Friday, March 31, 2017

The science of karma, a case study

Fresco of a young woman, Pompeii

Karma is a concept that recognizes a cause and effect relationship between intent, thoughts, and actions of an individual (cause) the future of that individual (effect). It is part of major religious beliefs and forms the essence of the just-world hypothesis. Good intent and good deed contribute to good karma and future happiness, while an evil plan and bad act contribute to bad karma and future suffering. 

Probably it is not surprising that karma is a scientifically supported principle. This occurs because actions and even thoughts always have a two-fold effect. Doing your best is a generosity of effort that tends to earn the respect of colleagues, clients and the social circle of friends. But equally important, diligence and care give the feeling of satisfaction, contentment that result from a job well done. People who are reliable, good workers are more trusting not only in themselves but toward other people also. In contrast, sloppy, careless work degrades trust. People on the receiving side naturally want to keep a distance from those who are not reliable in the quality of their work. But the mind of the careless worker is infected with distrust. When the carpenter executes inferior, sloppy, negligent work, he will not want to move into the house he built, the tailor will not want to wear the suit he sewed and the shoemaker would not like the shoes he made. The distrust spreads in the mind and infects every aspect of judgment. The maker of inferior work will distrust everyone. He who cheats will be afraid of being cheated. This occurs, because the mind operates in unison, everything is connected to everything else. Happiness makes everything seem easy and carefree; bad news, on the other hand, overshadows every aspect of the mind with an unhappy tint. For this reason, anxiety, regret, and worry are involuntary. For example, individuals with depression may want to stop themselves from ruminating but are often unable to deviate from their negative thought patterns. Further, it can be shown that the difficulty to control thoughts is true not only in the depressed state but in any other highly charged emotional state.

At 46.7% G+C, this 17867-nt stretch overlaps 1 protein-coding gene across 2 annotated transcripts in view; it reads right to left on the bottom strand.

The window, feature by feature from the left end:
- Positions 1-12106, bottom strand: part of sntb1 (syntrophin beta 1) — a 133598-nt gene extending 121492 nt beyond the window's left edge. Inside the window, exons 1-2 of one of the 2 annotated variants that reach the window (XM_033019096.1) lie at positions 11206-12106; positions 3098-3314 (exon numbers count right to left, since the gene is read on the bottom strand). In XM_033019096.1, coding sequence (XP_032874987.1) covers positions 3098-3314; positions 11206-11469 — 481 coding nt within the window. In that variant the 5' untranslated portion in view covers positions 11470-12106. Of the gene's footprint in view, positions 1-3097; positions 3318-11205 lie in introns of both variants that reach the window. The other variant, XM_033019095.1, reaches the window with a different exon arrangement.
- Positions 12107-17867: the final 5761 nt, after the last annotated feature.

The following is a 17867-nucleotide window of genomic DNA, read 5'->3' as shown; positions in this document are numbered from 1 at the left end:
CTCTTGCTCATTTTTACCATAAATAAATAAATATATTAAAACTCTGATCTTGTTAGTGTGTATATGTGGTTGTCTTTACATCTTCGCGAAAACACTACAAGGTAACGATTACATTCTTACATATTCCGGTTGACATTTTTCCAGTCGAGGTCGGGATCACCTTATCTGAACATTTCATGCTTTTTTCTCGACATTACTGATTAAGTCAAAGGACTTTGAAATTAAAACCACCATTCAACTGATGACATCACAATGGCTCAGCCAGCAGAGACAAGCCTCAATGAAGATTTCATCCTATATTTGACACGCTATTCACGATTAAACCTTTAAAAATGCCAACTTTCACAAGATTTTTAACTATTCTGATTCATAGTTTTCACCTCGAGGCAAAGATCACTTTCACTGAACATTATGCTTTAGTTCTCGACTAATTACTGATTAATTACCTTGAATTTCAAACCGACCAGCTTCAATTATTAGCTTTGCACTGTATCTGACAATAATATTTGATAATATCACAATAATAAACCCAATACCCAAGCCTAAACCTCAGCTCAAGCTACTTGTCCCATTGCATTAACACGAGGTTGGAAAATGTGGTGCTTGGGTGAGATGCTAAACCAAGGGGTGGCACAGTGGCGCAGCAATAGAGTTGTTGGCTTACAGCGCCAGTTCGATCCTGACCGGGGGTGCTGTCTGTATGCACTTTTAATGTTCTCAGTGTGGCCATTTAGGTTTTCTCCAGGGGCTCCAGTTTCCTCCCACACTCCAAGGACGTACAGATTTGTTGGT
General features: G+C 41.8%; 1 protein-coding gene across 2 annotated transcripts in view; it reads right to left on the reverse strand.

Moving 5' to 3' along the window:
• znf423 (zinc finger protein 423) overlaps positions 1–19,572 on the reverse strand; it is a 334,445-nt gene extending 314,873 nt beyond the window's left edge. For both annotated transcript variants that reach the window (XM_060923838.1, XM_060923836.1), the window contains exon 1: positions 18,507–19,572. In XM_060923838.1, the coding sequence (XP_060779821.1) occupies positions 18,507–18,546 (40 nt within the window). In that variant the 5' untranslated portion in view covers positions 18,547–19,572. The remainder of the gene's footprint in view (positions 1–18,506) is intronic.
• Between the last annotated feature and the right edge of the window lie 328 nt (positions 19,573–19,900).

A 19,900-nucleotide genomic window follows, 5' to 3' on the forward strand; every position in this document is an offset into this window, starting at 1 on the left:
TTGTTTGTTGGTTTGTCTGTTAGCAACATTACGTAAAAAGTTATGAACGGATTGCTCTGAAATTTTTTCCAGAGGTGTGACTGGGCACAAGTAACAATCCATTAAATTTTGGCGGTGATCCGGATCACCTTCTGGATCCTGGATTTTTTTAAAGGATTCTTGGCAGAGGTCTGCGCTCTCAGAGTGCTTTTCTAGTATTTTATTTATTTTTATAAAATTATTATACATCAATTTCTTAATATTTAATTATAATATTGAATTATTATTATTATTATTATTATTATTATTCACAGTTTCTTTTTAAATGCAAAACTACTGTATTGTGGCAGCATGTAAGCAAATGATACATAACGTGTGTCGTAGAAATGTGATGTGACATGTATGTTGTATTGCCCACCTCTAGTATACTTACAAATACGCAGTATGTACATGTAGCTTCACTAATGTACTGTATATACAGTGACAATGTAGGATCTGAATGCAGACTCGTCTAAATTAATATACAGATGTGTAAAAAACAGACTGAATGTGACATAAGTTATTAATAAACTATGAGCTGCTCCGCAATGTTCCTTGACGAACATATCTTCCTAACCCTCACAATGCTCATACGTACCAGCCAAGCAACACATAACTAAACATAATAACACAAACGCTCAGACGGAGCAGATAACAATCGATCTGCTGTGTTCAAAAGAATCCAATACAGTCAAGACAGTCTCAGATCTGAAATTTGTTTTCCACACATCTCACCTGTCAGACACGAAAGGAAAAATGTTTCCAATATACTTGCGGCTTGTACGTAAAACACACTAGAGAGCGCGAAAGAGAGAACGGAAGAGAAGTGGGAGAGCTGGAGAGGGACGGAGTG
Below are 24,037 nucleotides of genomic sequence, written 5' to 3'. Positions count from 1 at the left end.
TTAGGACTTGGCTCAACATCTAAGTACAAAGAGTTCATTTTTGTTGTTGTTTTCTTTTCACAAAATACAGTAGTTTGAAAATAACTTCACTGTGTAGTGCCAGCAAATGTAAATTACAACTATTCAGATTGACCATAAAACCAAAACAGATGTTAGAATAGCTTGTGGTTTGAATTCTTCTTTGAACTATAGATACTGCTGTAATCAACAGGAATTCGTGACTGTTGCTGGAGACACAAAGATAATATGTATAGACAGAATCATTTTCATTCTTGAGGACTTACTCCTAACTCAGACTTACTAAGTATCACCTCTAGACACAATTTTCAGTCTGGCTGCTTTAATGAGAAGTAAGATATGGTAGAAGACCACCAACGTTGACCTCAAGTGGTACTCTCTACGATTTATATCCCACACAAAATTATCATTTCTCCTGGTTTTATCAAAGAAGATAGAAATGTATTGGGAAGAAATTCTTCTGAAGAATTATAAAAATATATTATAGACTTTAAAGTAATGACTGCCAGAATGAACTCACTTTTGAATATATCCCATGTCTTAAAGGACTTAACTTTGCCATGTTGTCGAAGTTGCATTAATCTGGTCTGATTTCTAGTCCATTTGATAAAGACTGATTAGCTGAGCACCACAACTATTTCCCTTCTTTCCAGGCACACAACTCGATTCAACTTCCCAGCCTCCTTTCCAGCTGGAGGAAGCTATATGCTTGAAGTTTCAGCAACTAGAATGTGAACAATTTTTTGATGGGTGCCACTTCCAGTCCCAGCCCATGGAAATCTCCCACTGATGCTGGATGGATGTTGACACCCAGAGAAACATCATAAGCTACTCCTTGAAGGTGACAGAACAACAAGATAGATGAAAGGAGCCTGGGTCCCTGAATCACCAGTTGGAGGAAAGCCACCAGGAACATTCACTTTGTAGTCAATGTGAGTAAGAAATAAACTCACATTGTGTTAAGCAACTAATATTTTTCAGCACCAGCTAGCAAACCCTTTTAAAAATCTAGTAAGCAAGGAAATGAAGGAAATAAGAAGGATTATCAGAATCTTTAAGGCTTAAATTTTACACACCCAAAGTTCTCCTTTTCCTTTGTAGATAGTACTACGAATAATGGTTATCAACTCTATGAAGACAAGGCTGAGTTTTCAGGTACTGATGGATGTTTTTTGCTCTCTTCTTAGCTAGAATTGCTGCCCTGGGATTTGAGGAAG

Meditation is usually a prime example of controlling one’s thoughts. However, meditation always occurs in a resting mental state, or close to it. Resting-state is a neutral state of mind, which is relatively emotion-free, permitting considerable conscious control of thinking. This can be imagined as a ball on a hill. The emotional state represents a tilted ground, where the ball's path is deterministic. On a flat ground (an emotion-free mental state) manipulating the ball movement in either direction is easy and requires little energy.  An emotionally charged mind (in energy imbalance), cannot be easily controlled. For example, a joyful event, danger, or a sudden significant personal change exerts substantial control over one's thoughts regardless of individual effort. However, gently encouraging your thoughts toward stability and acceptance via meditation, prayer does reduce stress, it mitigates sadness, anxiety or other disturbances.

Related post: Karma, the long-term consequences of behavior

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